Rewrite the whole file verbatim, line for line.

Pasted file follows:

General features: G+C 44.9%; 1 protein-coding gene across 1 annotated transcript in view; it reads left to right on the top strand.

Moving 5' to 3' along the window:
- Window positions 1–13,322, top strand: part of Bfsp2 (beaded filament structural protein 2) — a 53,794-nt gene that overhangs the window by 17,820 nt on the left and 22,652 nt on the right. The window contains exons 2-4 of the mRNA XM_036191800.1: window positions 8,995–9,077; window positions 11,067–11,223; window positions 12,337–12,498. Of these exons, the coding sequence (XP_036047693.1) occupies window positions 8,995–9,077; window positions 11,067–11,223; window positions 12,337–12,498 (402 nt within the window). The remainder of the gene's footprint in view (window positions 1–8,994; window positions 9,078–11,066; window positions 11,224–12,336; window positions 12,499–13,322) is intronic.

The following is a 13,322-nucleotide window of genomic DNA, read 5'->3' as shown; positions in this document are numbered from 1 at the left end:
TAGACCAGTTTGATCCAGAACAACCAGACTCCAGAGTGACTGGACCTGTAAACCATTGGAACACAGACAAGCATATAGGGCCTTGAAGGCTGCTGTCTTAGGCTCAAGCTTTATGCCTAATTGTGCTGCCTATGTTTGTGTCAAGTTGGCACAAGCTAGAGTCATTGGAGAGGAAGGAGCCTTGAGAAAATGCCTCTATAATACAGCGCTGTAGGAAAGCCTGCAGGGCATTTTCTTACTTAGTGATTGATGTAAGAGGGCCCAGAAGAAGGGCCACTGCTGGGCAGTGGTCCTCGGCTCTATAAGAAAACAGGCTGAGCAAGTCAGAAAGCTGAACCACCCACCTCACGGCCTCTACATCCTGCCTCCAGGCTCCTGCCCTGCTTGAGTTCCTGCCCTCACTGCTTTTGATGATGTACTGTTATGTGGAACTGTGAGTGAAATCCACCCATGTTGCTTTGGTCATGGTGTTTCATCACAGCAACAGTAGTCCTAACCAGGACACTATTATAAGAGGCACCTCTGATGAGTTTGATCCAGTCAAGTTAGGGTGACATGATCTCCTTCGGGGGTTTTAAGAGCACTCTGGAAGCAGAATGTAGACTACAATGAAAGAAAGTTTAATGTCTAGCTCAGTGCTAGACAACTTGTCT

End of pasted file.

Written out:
General features: G+C 44.9%; 1 protein-coding gene across 1 annotated transcript in view; it reads left to right on the top strand.

Moving 5' to 3' along the window:
- Window positions 1–13,322, top strand: part of Bfsp2 (beaded filament structural protein 2) — a 53,794-nt gene that overhangs the window by 17,820 nt on the left and 22,652 nt on the right. The window contains exons 2-4 of the mRNA XM_036191800.1: window positions 8,995–9,077; window positions 11,067–11,223; window positions 12,337–12,498. Of these exons, the coding sequence (XP_036047693.1) occupies window positions 8,995–9,077; window positions 11,067–11,223; window positions 12,337–12,498 (402 nt within the window). The remainder of the gene's footprint in view (window positions 1–8,994; window positions 9,078–11,066; window positions 11,224–12,336; window positions 12,499–13,322) is intronic.

The following is a 13,322-nucleotide window of genomic DNA, read 5'->3' as shown; positions in this document are numbered from 1 at the left end:
TAGACCAGTTTGATCCAGAACAACCAGACTCCAGAGTGACTGGACCTGTAAACCATTGGAACACAGACAAGCATATAGGGCCTTGAAGGCTGCTGTCTTAGGCTCAAGCTTTATGCCTAATTGTGCTGCCTATGTTTGTGTCAAGTTGGCACAAGCTAGAGTCATTGGAGAGGAAGGAGCCTTGAGAAAATGCCTCTATAATACAGCGCTGTAGGAAAGCCTGCAGGGCATTTTCTTACTTAGTGATTGATGTAAGAGGGCCCAGAAGAAGGGCCACTGCTGGGCAGTGGTCCTCGGCTCTATAAGAAAACAGGCTGAGCAAGTCAGAAAGCTGAACCACCCACCTCACGGCCTCTACATCCTGCCTCCAGGCTCCTGCCCTGCTTGAGTTCCTGCCCTCACTGCTTTTGATGATGTACTGTTATGTGGAACTGTGAGTGAAATCCACCCATGTTGCTTTGGTCATGGTGTTTCATCACAGCAACAGTAGTCCTAACCAGGACACTATTATAAGAGGCACCTCTGATGAGTTTGATCCAGTCAAGTTAGGGTGACATGATCTCCTTCGGGGGTTTTAAGAGCACTCTGGAAGCAGAATGTAGACTACAATGAAAGAAAGTTTAATGTCTAGCTCAGTGCTAGACAACTTGTCT